Last, but certainly not least, we have our female lead character. In the animated series, her name is American Maid, another spectacularly bad pun reminiscent of Dangermouse or Count Duckula, and she's voiced by Kay Lenz. The live action series gave us Captain Liberty who was played by Liz Vassey. In my opinion, American Maid and Captain Liberty actually sound remarkably similar to one another, which only serves to add to my frustration regarding Arthur. I really like American Maid a lot. She doesn't take crap from anyone, and she somehow manages to keep Tick moderately focused in situations where Arthur has been kidnapped or is otherwise in danger. She's also quite a decent superhero. Captain Liberty strikes me as being fairly similar to American Maid in many respects. I think the Seinfeld analogy can best be used here because more than anything else, Captain Liberty reminds me of Elaine from Seinfeld.
Now that I've done my best to describe all of the main characters from both versions of this series, I'll try to compare the actual shows themselves. I simply can't think of the words to describe the animated series in particular. The only way I can describe it is to say that it takes the absurdity of shows like Red Dwarf and Monty Python to a whole new level. It's so off-the-wall and original that there really isn't anything that I'm aware of that I can compare it to. It's pure silliness, and that is most definitely meant as a complement. The humor is nonstop, yet somehow, they always managed to keep it squeaky clean. The villins in the animated series are just so deliciously bizarre: Chair Face, Charles the brainchild, El Seed, Mr. Mental, Venus, The Mother of Invention, The Deadly Bulb, The Fin and of course, who could forget the midnight bomber what bombs at midnight. Unfortunately, the only major villins mentioned in the live action series are the red scare, Apocalypse Cow and Destroyo. In all fairness, though, as I learned by listening to a couple of commentaries, the live action series was intended to be more focused on the characters' down time when they weren't fighting villins.both versions of the show feature The Terror, though, which I must admit is extremely awesome.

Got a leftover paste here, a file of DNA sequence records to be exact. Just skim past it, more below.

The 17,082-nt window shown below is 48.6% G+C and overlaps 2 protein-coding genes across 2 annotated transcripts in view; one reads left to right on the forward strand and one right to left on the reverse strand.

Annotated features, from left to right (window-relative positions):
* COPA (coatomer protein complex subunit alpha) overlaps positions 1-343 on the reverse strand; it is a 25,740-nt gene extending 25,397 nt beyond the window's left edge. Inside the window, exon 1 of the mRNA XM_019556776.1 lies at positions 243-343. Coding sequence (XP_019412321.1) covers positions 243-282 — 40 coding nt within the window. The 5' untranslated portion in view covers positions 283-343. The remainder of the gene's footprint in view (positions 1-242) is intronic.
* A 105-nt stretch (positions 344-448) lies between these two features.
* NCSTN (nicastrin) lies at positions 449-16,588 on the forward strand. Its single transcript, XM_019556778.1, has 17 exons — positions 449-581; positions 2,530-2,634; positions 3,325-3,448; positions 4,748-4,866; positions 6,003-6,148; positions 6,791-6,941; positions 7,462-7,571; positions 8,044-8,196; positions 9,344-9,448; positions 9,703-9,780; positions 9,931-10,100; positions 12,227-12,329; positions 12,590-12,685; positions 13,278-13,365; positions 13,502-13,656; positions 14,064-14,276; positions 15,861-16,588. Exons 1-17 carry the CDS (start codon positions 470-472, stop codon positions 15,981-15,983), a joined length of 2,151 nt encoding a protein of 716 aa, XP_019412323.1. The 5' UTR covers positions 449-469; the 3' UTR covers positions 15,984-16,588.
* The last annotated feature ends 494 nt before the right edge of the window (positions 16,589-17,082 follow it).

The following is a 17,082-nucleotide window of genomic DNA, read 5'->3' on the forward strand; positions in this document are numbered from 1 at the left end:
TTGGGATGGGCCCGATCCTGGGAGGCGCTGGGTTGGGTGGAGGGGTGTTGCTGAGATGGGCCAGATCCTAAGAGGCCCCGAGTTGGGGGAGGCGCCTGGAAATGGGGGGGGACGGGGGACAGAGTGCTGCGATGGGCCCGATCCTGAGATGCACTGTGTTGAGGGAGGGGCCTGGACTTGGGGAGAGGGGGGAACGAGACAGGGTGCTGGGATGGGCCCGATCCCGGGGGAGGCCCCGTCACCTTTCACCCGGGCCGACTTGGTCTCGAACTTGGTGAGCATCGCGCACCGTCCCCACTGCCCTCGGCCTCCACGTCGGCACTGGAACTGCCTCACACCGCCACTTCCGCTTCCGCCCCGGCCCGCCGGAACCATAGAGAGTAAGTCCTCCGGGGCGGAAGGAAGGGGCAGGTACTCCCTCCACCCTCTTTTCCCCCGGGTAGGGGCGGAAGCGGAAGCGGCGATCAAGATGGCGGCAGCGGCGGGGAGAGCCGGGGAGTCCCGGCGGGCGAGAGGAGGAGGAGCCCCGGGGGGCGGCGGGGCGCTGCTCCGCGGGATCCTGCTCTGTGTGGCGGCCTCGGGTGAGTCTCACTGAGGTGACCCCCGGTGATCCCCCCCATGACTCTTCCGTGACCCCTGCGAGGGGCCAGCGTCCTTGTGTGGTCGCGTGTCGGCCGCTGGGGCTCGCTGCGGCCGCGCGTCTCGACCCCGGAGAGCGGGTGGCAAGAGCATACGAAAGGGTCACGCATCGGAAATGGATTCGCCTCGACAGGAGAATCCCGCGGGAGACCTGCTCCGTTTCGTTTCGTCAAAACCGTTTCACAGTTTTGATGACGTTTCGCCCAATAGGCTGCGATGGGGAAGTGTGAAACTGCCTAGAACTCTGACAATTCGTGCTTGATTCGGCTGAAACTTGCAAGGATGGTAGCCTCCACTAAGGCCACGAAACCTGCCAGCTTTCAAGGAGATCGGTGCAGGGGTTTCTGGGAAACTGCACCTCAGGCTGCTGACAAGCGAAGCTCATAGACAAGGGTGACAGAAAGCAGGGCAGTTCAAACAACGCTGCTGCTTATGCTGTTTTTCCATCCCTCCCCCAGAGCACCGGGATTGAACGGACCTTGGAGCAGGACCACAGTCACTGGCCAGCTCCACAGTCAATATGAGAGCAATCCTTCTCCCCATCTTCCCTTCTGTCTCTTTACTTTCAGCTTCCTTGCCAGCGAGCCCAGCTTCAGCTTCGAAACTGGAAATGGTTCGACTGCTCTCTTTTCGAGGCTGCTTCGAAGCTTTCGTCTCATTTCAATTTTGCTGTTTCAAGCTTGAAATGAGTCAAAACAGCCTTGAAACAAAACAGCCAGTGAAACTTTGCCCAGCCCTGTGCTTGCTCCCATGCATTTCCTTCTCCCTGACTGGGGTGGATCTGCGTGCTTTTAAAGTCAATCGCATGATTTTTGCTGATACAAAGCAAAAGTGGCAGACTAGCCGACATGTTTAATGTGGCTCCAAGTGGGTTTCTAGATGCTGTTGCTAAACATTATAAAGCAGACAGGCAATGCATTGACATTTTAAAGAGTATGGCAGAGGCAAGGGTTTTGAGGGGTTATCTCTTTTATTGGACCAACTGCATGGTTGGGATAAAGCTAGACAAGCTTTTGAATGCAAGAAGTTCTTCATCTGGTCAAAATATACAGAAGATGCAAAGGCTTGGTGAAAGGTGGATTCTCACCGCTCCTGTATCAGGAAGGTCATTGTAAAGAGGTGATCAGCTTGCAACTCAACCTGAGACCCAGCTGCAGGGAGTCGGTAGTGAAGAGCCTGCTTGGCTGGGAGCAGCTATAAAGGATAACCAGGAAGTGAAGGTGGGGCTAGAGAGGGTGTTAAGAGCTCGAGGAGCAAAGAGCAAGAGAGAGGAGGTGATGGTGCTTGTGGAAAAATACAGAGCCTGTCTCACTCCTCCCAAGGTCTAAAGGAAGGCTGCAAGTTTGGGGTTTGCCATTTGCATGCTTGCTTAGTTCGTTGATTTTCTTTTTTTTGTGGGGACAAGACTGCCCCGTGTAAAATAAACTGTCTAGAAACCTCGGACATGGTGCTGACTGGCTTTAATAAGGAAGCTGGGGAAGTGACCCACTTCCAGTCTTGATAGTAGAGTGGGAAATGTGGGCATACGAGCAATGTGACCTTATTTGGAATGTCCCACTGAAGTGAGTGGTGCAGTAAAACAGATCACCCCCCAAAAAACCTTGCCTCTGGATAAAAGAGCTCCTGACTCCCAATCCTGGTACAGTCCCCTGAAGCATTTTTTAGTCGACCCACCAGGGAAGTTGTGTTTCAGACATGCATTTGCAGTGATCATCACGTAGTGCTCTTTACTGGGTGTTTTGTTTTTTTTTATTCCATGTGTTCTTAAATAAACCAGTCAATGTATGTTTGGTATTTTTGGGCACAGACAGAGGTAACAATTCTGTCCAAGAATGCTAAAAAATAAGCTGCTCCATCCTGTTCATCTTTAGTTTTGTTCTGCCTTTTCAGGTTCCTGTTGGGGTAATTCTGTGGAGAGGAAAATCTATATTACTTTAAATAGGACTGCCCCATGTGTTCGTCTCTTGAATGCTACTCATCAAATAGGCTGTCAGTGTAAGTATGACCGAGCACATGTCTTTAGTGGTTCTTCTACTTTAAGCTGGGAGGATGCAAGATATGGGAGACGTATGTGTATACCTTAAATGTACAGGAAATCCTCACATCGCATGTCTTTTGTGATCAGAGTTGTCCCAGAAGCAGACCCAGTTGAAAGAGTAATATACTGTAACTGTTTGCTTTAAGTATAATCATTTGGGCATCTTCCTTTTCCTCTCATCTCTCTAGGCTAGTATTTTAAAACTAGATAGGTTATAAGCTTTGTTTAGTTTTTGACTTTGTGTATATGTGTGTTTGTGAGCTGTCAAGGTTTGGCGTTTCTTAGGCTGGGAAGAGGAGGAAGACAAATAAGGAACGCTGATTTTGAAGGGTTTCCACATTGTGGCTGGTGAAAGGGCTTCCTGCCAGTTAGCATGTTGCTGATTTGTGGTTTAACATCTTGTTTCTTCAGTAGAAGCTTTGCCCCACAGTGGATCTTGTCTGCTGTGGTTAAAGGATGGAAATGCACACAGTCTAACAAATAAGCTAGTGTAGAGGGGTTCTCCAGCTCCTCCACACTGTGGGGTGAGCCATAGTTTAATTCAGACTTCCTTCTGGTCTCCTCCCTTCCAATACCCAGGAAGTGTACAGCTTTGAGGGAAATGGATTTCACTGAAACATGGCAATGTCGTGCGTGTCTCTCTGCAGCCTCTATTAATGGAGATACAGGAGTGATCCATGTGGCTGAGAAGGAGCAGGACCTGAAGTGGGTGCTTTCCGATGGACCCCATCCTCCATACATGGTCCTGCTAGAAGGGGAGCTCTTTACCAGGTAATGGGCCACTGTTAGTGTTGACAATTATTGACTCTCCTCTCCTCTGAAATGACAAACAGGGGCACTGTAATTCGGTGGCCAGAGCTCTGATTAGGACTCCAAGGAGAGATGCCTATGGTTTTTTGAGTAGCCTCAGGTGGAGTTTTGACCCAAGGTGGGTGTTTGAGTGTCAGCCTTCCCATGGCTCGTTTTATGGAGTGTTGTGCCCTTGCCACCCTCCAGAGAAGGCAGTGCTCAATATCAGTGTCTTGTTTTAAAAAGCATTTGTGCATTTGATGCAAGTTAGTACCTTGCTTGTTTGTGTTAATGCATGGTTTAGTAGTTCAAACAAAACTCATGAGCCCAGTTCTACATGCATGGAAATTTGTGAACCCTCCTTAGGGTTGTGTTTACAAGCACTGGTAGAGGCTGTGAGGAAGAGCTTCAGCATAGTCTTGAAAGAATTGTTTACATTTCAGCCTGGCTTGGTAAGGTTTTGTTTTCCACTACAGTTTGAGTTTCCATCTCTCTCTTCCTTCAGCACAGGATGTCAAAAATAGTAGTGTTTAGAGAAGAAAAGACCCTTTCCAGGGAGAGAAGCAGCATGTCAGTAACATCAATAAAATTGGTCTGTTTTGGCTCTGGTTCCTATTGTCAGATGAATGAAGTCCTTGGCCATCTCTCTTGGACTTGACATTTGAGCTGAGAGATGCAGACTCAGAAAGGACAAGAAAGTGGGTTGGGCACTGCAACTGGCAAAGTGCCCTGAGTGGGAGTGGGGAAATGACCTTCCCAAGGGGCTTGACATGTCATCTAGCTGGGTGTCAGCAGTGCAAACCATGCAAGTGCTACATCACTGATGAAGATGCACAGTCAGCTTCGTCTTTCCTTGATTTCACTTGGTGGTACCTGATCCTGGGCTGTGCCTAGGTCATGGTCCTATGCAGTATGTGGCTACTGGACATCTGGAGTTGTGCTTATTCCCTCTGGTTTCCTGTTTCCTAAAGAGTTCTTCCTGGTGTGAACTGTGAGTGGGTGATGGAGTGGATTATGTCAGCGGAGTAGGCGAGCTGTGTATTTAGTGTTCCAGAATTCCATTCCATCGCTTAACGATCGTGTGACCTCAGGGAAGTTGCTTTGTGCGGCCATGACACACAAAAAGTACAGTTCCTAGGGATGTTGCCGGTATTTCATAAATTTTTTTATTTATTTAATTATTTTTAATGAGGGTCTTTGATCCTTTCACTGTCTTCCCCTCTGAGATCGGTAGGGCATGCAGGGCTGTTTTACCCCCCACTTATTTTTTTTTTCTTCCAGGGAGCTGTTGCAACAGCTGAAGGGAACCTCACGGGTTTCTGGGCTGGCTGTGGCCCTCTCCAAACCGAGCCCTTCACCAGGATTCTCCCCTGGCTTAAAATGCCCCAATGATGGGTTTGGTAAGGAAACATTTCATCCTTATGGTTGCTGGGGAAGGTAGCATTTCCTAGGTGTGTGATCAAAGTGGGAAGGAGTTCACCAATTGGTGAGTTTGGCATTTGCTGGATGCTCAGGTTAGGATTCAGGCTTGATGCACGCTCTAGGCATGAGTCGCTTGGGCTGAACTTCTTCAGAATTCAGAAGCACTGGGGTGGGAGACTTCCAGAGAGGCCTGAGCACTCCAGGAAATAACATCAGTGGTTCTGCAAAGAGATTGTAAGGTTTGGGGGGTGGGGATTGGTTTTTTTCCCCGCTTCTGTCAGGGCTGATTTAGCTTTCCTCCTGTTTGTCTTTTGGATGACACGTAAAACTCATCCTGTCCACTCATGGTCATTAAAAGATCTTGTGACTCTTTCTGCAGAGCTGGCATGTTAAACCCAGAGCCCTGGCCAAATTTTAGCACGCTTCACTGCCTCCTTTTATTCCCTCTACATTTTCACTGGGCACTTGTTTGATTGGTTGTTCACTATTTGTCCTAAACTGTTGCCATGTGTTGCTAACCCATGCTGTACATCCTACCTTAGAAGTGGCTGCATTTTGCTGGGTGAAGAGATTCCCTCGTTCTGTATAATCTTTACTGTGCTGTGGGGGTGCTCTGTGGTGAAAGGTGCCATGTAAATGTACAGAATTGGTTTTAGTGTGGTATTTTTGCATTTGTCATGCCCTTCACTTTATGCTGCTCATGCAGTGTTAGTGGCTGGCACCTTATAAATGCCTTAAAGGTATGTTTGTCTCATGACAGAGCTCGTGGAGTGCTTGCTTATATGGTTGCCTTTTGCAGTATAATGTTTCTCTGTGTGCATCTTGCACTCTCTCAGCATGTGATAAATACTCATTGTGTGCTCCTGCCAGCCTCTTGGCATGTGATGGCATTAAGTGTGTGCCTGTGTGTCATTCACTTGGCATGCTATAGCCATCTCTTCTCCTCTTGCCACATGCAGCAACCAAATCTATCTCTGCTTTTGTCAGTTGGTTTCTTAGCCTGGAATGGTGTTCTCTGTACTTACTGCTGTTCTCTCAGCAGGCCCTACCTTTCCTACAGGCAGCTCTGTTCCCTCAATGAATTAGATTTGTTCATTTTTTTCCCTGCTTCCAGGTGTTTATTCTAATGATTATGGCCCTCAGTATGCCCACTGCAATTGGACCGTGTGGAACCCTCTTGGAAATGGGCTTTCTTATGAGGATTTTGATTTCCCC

A few lines and situations are shared between both versions of the show, most noteably in the first episode when Tick sees Arthur's apartment for the first time and when Tick states that gravity is a harsh mistress.